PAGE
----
Pin point detail brings a scene to life. You don’t need to describe everything, just a bit here, a bit there, and let the reader join the dots.
If you could visit any country at any point in history, where/when would you go, and why?
Well, somewhere with good wifi, naturally… I’d quite like to go back to India and try it again with some money this time.
History is interesting, but not enough to suffer it in person.
Every writer encounters stumbling blocks, be it a difficult chapter, challenging subject matter or just starting a new project. How do you motivate yourself on days when you don’t want to write?
I don’t. I just do something else. I guess if I found myself not wanting to write on a regular basis I would have to either decide not to be a writer anymore or to work on motivating myself. But fortunately I very rarely find myself not wanting to write.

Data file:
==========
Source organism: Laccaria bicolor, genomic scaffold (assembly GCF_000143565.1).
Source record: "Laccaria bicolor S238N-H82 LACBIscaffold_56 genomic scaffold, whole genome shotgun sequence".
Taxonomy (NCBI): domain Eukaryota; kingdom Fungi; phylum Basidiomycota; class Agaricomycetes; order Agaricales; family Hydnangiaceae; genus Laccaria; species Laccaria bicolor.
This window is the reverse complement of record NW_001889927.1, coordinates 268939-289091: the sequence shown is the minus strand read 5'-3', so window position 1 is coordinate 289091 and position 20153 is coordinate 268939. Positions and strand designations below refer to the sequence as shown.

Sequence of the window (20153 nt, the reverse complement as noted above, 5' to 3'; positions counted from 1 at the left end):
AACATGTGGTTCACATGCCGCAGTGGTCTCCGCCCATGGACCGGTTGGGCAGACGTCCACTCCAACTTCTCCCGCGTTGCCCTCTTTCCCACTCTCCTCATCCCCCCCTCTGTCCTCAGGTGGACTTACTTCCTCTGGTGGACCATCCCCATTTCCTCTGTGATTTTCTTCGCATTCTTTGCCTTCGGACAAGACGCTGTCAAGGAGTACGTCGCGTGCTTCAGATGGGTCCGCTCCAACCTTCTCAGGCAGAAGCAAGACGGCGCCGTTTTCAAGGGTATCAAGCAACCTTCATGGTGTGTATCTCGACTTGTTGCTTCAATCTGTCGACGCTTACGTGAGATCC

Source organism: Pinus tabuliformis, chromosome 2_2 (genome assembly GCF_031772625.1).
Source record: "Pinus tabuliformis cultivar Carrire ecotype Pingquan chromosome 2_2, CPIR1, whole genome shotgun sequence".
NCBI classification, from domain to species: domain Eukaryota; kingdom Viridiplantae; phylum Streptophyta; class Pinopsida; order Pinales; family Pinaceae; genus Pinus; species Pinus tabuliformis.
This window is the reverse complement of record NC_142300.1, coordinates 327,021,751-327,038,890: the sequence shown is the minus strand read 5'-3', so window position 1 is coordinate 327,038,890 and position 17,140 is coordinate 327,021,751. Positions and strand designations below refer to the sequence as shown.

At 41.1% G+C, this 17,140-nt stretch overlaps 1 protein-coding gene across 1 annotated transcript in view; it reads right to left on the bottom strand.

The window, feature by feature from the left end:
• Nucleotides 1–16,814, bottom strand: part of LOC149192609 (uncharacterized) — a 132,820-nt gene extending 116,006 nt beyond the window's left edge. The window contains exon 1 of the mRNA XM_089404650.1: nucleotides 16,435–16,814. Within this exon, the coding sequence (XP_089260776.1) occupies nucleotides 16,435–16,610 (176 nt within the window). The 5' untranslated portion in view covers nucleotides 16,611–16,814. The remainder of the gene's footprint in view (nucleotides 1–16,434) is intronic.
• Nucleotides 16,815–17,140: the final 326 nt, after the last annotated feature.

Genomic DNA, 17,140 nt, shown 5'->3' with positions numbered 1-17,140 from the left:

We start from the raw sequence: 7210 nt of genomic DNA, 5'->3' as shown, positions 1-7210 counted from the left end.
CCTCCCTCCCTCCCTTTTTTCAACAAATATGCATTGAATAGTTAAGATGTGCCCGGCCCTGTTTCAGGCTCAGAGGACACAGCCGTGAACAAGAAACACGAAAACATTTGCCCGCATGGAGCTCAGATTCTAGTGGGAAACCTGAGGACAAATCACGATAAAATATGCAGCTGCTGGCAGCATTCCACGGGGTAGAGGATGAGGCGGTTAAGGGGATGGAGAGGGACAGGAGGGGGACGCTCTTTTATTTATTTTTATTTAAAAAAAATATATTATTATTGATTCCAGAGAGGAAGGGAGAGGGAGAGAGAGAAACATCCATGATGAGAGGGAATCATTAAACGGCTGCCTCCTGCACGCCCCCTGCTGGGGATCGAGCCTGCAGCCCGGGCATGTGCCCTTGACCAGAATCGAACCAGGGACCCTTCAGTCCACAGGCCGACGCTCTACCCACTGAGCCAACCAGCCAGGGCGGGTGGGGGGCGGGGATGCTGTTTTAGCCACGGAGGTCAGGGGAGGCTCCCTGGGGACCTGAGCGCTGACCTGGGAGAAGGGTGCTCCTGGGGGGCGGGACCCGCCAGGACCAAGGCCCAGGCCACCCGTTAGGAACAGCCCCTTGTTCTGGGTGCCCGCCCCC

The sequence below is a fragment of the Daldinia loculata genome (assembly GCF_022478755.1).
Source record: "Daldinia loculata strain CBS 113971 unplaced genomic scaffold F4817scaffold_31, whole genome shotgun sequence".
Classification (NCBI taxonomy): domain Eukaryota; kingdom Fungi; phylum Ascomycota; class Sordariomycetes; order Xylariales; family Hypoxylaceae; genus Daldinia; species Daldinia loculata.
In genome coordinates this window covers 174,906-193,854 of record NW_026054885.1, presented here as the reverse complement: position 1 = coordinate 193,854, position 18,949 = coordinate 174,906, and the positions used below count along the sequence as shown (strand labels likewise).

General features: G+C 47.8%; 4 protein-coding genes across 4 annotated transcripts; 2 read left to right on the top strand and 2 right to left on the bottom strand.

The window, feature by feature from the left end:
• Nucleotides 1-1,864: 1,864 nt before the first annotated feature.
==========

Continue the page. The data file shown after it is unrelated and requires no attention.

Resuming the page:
Tell us about a book that’s excellent, but underappreciated or obscure.
I’m not sure I know any… It used to be Senlin Ascends but that seems to be getting a good deal of interest these days. It will be Master Assassins if that fails to take off, but it has only just come out so it’s too early to tell.
I’ve read a number of good books among the finalists of the Self-Published Fantasy Blog-Off and you could make the case that those are underappreciated, though most seem to be doing quite well at the moment. Those are Paternus, Bloodrush, Path of Flames, The Thief Who Pulled On Trouble’s Braids, and The Grey Bastards.
Finally, would you be so kind as to dazzle us with what we like to call a ‘shark elevator pitch’? (It’s exactly the same as an elevator pitch, but with sharks.) (Well, one shark. Which, by the way, is currently picking between its rows of teeth to try and dislodge the remains of the last author who stepped onto its elevator.)
Ahem. So: why should readers check out your work? A shark elevator pitch of your own book(s) in no more than three sentences – go!
My elevator pitch is limited to, “What floor?” and “That wasn’t me.” I guess in the context of the question it might now extend to “No biting!”. I’m not sure what makes readers pick up books but I’m pretty sure it’s not the authors telling them to. And yes, I would make a terrible, terrible salesman.
Mark Lawrence is the author of the Broken Empire, Red Queen’s War and Book of the Ancestor trilogies.